I do not believe that to be the case. The signature of the Treaty of Rome does not, of itself, solve any of the difficulties that I have been describing to the House. They would still remain to be resolved. If it were necessary to do this to convince Europe that we were genuine, there might be some argument for it, but that, I am quite convinced, is not the case. Neither have any of the members of the Six, in our talks, asked us to follow this procedure. They realise that it is reasonable that we should see the broad lines of a settlement before any request is made to start negotiations——
Mr. Arthur Holt (Bolton, West)
Neither the Leader of the Liberal Party nor any other leader has stated what the right hon. Gentleman has ascribed to my hon. Friend. To say that we should apply is quite different from saying that we should sign before commencing negotiations. We have only said that we should apply for entry first, and negotiate later.
It is only reasonable, and is accepted by Europe as reasonable, that we should first see what the broad lines of a possible settlement are, and that is the procedure that we have been following——
Mr. Harold Davies (Leek)
We have listened to a quite important speech, to a very dramatic statement. Would the right hon. Gentleman let the House know whether or not his party and the Government would take a dramatic and major step like this without first discussing it with the British electorate? This problem is of such magnitude that the whole life of our people might be changed by it. The issue is one which should be put forward in a General Election programme—not pushed through Parliament without discussion at the polls.
I am putting forward these points today so that the House might consider the great issues involved; and I am sure that the country, too, will be the better able to do so. I am sorry if, perhaps, from some points of view in the House, I am devoting so much time to this issue, but I think that it is right to do so. [An HON. MEMBER: "On this Motion?"] Yes, on this Motion, because this matter of European unity is of the greatest possible importance.
I have tried to describe the European position and I now want to say a brief word about the United States position, because its trading arrangements may well be affected by any solution we may reach. The new Administration in Washington have made their attitude quite clear. The United States is prepared to accept additional discrimination against its goods provided that the arrangement reached can be shown to strengthen the political unity of Europe. It does not feel itself obliged to accept further discrimination from a purely trading arrangement which carries no political advantage. This is a position we can all understand and appreciate. At the same time, it is for the countries of Europe themselves to decide what action they want to take in those circumstances.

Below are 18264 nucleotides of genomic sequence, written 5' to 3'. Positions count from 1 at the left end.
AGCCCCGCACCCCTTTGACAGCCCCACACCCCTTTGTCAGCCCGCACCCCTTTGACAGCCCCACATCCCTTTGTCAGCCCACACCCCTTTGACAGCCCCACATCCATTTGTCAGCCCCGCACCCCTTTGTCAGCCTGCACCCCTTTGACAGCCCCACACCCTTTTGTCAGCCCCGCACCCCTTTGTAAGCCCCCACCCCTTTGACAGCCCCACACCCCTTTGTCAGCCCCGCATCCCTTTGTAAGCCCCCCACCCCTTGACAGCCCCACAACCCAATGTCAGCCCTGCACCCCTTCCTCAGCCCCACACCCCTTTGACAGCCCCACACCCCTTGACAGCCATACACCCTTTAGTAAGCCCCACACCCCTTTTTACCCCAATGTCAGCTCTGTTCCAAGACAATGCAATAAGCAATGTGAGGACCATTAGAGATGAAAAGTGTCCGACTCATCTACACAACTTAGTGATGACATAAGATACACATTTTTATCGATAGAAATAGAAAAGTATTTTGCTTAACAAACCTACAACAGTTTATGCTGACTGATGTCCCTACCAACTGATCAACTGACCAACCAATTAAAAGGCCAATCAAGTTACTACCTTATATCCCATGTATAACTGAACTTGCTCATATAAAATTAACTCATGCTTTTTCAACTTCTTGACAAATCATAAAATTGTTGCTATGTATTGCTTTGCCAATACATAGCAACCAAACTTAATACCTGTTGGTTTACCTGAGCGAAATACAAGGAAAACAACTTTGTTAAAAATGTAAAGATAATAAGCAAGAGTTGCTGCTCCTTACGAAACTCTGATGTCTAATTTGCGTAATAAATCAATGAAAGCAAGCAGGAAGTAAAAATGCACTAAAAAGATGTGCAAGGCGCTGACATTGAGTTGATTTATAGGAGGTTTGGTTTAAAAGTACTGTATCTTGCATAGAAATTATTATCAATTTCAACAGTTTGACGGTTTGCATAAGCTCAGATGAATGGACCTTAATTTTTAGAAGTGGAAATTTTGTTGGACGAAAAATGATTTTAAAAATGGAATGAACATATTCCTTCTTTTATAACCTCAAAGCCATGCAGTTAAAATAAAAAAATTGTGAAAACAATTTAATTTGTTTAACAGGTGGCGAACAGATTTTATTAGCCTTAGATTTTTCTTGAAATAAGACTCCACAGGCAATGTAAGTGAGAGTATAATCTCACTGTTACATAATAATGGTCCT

As to the attitude of the Six, there is now evidence of a desire throughout the Community that we should reach a settlement. M. Couve de Murville, with whom I had most useful talks last October, which were followed by talks between the Prime Minister and President de Gaulle, has now publicly stated that it is open to us to accede to the Treaty of Rome, which is what the French Government would prefer, or to form some kind of association with it. This view is shared by France's partners in the Community. I therefore submit to the House that what remains is for us to pursue as vigorously as we can our discussions with the members of the Six about the nature of any settlement that is possible, and the means of dealing with our particular problems.
There are really four courses that are open. The first is to abandon the search for a solution. That would be a counsel of despair. The second course is to try to make an economic arrangement between the two separate groups, which will continue to retain their identity. We have, of course, been exploring this, and exploring it fully. It would mean some additional discrimination against the outside world without the corresponding political advantages necessary to offset it. As far as we can see at the moment, it is not a solution that particularly commends itself to the members of the Six.
The third course is for the United Kingdom, and other members of E.F.T.A.—not as a group, but individually—to make a form of association with the Community. In that course, one has to consider the degree of political participation which would be involved, which I emphasised at the beginning of my speech. One would also have basically to consider the influence of an association on the economic policies of the group. On this, again, there is much exploratory work to be done because the first form of association between the Economic Community and another country, that with Greece, has only just been made and has not yet been published.